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In Massive Boycott of Standardized Tests, New York Students Take Stand Against Corporate Educuation


#1

In Massive Boycott of Standardized Tests, New York Students Take Stand Against Corporate Educuation

Nadia Prupis, staff writer

Tens of thousands of students in New York boycotted the annual state-mandated English Language Arts exams this week in a grassroots challenge to Governor Andrew Cuomo's controversial education agenda.


#2

I often complain about the over-reliance on public demonstrations because they can be ignored by the corporate media so no one notices them.

Boycotts are another matter, however. Even if the mainstream news channels give them no coverage, the corporations affected by them do notice. I'd like to know how much money Pearson is losing by not getting the fees for "grading" the tests that were not taken.

mcp


#3

To ascertain the professional quality of test graders, check out Craigslist for job adverts. I'm SURE the test graders are paid quite well, aren't you?


#4

However much the graders may be paid, it would be only a fraction of what the contractor would receive for their work.

mcp


#5

Good for all those students, their parents, and teachers and their supporters. End the testing mania.


#6

Good question!

But watch out. According to the superintendent of schools in Herrick /Long Island, New York has the cheap version of Pearson's tests.

And if NY buys a costlier version, there will be 100,000 questions available, thereby allowing teachers, students, and families to see all questions and answers.

Could this have been Pearson's strategy all along?


#7

Watch out. According to the superintendent of schools in Herrick /Long Island, New York has the cheap version of Pearson's tests.

And if NY buys a costlier version, there will be 100,000 questions available, thereby allowing teachers, students, and families to see all questions and answers.

Could this have been Pearson's strategy all along?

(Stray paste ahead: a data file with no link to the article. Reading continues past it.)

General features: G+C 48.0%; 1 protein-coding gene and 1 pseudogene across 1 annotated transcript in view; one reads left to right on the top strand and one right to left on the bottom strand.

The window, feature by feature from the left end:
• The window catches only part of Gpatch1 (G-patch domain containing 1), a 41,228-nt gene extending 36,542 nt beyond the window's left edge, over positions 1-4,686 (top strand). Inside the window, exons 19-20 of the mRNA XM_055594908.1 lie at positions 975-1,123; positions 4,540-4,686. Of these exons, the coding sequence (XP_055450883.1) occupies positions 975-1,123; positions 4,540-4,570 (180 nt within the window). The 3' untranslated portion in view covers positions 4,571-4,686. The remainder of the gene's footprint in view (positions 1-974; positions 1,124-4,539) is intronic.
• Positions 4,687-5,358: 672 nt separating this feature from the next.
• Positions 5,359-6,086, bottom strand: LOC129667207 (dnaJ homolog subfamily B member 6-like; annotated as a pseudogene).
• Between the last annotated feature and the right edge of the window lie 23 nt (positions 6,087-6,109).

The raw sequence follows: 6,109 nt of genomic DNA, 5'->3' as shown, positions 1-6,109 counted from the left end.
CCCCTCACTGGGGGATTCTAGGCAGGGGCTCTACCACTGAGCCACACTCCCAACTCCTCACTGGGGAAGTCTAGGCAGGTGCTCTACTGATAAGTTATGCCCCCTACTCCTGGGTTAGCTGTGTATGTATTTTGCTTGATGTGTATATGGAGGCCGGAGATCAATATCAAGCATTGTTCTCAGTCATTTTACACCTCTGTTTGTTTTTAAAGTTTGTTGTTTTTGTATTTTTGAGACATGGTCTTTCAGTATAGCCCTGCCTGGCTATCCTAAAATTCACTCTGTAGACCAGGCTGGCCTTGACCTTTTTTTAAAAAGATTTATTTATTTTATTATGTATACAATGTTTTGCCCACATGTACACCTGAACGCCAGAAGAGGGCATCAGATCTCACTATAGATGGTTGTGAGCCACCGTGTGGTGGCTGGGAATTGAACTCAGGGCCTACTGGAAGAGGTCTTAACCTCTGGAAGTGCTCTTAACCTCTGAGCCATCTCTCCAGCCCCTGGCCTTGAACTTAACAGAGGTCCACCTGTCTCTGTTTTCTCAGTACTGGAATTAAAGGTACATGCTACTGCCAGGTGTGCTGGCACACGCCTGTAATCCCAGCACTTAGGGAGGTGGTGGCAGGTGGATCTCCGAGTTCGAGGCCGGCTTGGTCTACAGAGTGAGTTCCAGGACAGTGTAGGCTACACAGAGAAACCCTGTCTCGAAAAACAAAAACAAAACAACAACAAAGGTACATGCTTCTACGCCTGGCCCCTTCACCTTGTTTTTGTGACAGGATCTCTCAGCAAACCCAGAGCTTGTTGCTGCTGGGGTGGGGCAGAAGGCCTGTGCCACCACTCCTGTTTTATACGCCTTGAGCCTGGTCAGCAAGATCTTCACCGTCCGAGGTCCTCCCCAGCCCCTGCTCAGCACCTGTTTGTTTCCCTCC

#8

I am a little puzzled about her claim that Common Core was produced by a secretive for-profit. According to the Huffington Post: "In 2006, a new bi-partisan group set out to create Common Core. It was funded by the Bill and Melinda Gates Foundation and supported by publishers who realized they could make a mint with the new standards by providing textbooks, test prep material, and the high-stakes tests. Among others, Gates lined up the not-for-profit foundation operated by the Pearson for-profit educational publishing corporation to support Common Core. Because it was developed through the National Governors Association and the Council of Chief State School Officers, Common Core supporters thought they could claim it was a state led initiative, not the work of the federal government or the publishing industry."


#9

It's very good that people are doing this but--My hunch is it is not only late in the game but also representative of the parent/school relationship that has evolved with all the technology being thrown at the schools. I don't know what PTA attendance is in their area, nationally it is down from when I attended public schools in California decades ago. This is a very busy generation of parents, so busy that many of them have yielded kitchen table learning that families used to have to the internet and the schools. One only has to go online and see the types of questions kids pose that are often common sense, learn at home type stuff.
These same parents probably went shopping after 911 like W Bush ordered, didn't bother to find out what NCLB was about, and gave Common Core minimal notice when it was enacted.
The time to ask for engagement is before an activity takes place, and I find it difficult to believe that a lot of parents did not see the writing on the wall with Common Core and endless standardized tests. Plus the fact that both mean massive amounts of profit for the private sector. That alone should have made people ask 'why?'